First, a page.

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Posts Tagged ‘WWII’

ADOLFO KAMINSKY A FORGER’S LIFE: A Memoir ~Sarah Kaminsky (Translated by Mike Mitchell)

Monday, November 21st, 2016

“Already published in six languages to a global audience, ADOLFO KAMINSKY A FORGER’S LIFE, critics have called it riveting, thrilling, precise and touching, written like one of the best spy novels, and one of the most captivating books of the year.”(From publicity sheet – Meryl Zegarek Public Relations, Inc.  www.mzpr.com )

Imagine a young boy, a Russian Jew exiled to Argentina and now immigrating to France with his family as the Nazi regime is taking over the countryside.  The boy is allowed some time to attend school and he becomes fascinated with chemistry – helped by a Pharmacist he is able to study and learn.  Then his mother dies, and he must go to work as a dyer (coloring fabric) and here he learns even more chemistry.  The family is rounded up and confined but their Argentinian paperwork keeps them from being shipped to the death camps.  Adolfo Kaminsky is now sixteen and alone and as he finds his way he is brought into the resistance movement and learns how to forge papers and passports.  He learns how to create the machines they need to print the documents and how to age and distress the paper and the forms.

He is also learning photography and development of film.  He worked underground with a team and is meticulous about not being followed and remained invisible.  He was never arrested over his career though he did have to dash away a number of times and move his point of operations many times.  He would not take any money for his efforts and work – never paid.  He was always inventing and selling his photographs as a front to keep going.   He created paperwork for the homeless concentration camps survivors to enter Palestine and create settlements.  When WWII was over his efforts continued for the next thirty years to help all oppressed people, including the Algerian Freedom Fighters even Pacifists in the United States during the Viet Nam War.

Sarah Kaminsky, the youngest daughter, listened to her father dictate this story when he was nearly 80 years old.  They as a team were able to meet and interview many of the people who were part of the story.  When the book was published, the team of father and daughter began to speak at schools and tell the story to young people who were the same age as the young boy who taught himself chemistry and learned how to forge all the paperwork.  This is a riveting story of a non-violent hero of a huge war and a self-effacing, creative voice for the oppressed.  It is a best seller in eleven countries and is now translated into English.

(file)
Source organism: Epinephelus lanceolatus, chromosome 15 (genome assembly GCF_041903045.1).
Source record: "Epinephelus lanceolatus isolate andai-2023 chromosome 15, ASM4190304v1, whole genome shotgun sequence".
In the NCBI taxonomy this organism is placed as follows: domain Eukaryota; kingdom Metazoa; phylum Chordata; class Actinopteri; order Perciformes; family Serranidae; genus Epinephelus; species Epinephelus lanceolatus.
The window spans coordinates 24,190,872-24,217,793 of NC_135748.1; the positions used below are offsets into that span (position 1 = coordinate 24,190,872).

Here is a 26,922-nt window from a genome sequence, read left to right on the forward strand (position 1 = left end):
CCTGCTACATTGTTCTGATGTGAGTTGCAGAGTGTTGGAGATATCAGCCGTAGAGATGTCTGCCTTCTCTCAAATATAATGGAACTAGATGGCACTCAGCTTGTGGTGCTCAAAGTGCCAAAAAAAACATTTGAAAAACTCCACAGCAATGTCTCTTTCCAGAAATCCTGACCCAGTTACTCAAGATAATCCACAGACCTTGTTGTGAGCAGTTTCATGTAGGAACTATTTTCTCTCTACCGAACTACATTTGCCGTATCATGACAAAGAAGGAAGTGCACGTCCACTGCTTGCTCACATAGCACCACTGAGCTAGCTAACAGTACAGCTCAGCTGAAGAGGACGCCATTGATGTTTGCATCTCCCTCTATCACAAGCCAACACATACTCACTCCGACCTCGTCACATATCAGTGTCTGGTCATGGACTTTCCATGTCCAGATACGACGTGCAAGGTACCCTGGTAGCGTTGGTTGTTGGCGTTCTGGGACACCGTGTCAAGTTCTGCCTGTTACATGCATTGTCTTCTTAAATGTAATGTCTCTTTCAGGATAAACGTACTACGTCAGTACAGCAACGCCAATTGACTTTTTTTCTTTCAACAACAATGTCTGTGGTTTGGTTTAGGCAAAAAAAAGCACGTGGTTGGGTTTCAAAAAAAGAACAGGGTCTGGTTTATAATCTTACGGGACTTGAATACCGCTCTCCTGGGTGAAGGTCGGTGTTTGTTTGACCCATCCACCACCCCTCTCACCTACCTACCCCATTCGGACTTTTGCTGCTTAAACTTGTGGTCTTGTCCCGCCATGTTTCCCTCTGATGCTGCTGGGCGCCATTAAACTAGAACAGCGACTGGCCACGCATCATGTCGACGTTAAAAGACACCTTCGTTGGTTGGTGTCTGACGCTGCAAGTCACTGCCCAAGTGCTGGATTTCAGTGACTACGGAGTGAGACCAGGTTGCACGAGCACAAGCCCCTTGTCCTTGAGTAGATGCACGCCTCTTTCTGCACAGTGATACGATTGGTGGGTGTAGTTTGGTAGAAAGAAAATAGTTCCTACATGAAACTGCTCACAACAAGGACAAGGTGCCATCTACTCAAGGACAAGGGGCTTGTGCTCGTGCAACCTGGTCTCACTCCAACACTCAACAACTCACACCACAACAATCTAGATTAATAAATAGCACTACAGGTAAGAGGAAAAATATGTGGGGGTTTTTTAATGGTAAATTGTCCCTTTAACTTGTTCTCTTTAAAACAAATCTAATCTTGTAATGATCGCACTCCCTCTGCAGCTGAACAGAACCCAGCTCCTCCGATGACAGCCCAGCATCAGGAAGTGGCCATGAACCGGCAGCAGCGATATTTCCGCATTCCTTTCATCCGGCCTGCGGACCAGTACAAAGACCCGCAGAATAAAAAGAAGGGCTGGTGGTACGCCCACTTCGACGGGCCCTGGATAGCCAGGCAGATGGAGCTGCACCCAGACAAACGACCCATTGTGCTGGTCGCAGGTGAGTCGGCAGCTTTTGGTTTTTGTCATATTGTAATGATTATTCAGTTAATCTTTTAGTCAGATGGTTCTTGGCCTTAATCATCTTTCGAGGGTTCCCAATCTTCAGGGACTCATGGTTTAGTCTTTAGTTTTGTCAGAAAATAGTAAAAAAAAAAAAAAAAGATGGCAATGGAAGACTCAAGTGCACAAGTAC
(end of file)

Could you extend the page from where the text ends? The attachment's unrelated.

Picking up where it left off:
“Sarah Kaminsky (b.1979 in Sidi M’hamed, Algeria) is a French actor, screenwriter and author.  She was three years old when she immigrated to France with her father Adolfo, who is of Russian Jewish origins, carrying an Argentinean passport, and with her mother Lei..la, a Tuareg Algerian.  Sarah Kaminsky is currently employed as a screenwriter at several production companies in France.  She lives in Paris.”

“Mike Mitchell (b. Rochdale, England) has been active as a translator from German-English and French-English for over thirty years.  He is the recipient of the Schlegel-Tieck Prize for translations of German works published in Britain, has won the British Comparative Literature Association translation competition three times, and has been shortlisted for numerous other awards.  In 2012 the Austrian Ministry of Education, Art and Culture awarded him a lifetime achievement award as a translator of literary works.  He lives in Scotland.”

This book was a remarkable read and on the top of my list to share with others.

Related
Gone to Soldiers
Autumn in Oxford
The Boys in the Boat
Sarah Kaminsky TED Talk
Sarah Kaminsky Wikipedia

AUTUMN IN OXFORD: A Novel ~Alex Rosenberg

Thursday, September 1st, 2016

Lake Union Publishing is certainly sharing some mighty fine reads with me this year.  AUTUMN IN OXFORD is a finely crafted murder, espionage, love story which is about reading every word and storing the details so you will be able to fit the twists and changes into perspective and solve the “who done it” part.  Even though the murder takes place in the first few chapters of the story in 1959, the why and who take pages of history and connection to piece it all together; lots of McCarthyism to uncover.

TLC Book Tours shared a winner with this read.  The writing is top notch and has the wonderful British pacing of the well-ordered sleuth with the push of the American prejudice exposed and revealed – made plain and arrogant.

Tom is a Finish boy who was reared in New York by his dedicated parents, he has married well a wealthy socialite and his writing has won him a Pulitzer Prize.  In his youth, he briefly joined the Communist Party and met the Rosenberg’s and other big names in college.  He left the Party and studied History and is now doing a teaching Fellowship at Oxford.   He meets his neighbor Liz, and realizes he has met the love of his life.  Liz is from Toronto, has 2 children and an unemployed husband who avoided the war by moving to Canada and lives life for appearances.

Tom’s wife insists that he return to New York with her, but Tom does not want to go because of his affair with Liz, also because he is having serious trouble with his passport – some department of government is pestering and threatening his because of his past connections – blacklisting.  Liz’s husband is murdered and now Tom has been arrested and a clever lawyer is now tracking the case and Tom’s backstory is outlined in detail.  One needs to read with care to find all the pieces that will fit together and complete the story’s truth.  I found it very difficult to put the story down, even with the deliberate pacing.